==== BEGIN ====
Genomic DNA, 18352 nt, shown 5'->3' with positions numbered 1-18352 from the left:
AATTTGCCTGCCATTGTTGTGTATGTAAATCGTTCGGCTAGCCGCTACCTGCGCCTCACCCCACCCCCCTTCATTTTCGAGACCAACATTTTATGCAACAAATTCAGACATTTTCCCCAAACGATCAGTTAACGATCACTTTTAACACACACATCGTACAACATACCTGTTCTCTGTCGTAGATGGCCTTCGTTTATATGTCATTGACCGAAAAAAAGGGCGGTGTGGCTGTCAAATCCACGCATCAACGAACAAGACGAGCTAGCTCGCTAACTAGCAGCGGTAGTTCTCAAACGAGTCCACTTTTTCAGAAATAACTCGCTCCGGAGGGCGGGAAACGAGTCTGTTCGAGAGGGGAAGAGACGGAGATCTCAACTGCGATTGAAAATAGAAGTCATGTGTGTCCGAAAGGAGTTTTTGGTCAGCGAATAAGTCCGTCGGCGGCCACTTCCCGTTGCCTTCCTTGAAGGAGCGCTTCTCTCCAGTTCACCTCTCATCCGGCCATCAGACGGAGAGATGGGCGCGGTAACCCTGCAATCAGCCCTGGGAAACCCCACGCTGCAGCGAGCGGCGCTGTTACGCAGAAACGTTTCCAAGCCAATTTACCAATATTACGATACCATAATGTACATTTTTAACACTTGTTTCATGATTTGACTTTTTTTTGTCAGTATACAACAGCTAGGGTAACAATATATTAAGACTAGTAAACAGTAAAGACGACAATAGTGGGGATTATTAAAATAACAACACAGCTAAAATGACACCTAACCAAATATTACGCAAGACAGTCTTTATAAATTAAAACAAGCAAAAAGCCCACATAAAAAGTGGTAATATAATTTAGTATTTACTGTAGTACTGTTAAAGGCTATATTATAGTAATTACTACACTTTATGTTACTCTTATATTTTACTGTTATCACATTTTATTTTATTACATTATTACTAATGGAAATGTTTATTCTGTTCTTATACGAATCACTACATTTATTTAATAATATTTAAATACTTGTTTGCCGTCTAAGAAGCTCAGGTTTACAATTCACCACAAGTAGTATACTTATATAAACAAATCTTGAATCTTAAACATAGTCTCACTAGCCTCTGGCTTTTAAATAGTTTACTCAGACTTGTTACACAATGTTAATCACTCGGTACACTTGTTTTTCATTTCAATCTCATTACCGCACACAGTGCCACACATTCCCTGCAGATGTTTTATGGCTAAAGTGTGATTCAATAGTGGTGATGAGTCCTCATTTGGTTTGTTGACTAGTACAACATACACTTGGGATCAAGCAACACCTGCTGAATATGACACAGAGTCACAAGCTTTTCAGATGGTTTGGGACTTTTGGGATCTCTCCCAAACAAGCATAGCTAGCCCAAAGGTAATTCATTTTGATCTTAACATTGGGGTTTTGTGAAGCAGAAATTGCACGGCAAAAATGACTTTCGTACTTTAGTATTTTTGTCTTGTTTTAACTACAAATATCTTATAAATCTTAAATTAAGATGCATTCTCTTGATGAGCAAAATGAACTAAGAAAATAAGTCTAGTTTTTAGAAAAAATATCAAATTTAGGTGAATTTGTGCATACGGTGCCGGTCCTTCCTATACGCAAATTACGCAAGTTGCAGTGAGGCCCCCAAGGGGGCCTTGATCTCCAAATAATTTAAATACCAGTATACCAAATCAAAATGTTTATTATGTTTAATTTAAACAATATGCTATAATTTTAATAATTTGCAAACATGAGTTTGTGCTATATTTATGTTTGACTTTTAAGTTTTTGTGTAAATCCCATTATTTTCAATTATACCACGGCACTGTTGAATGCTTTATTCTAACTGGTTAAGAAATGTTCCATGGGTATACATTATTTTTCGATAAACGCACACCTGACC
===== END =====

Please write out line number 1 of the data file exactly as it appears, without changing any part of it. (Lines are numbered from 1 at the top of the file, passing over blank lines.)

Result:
Genomic DNA, 18352 nt, shown 5'->3' with positions numbered 1-18352 from the left: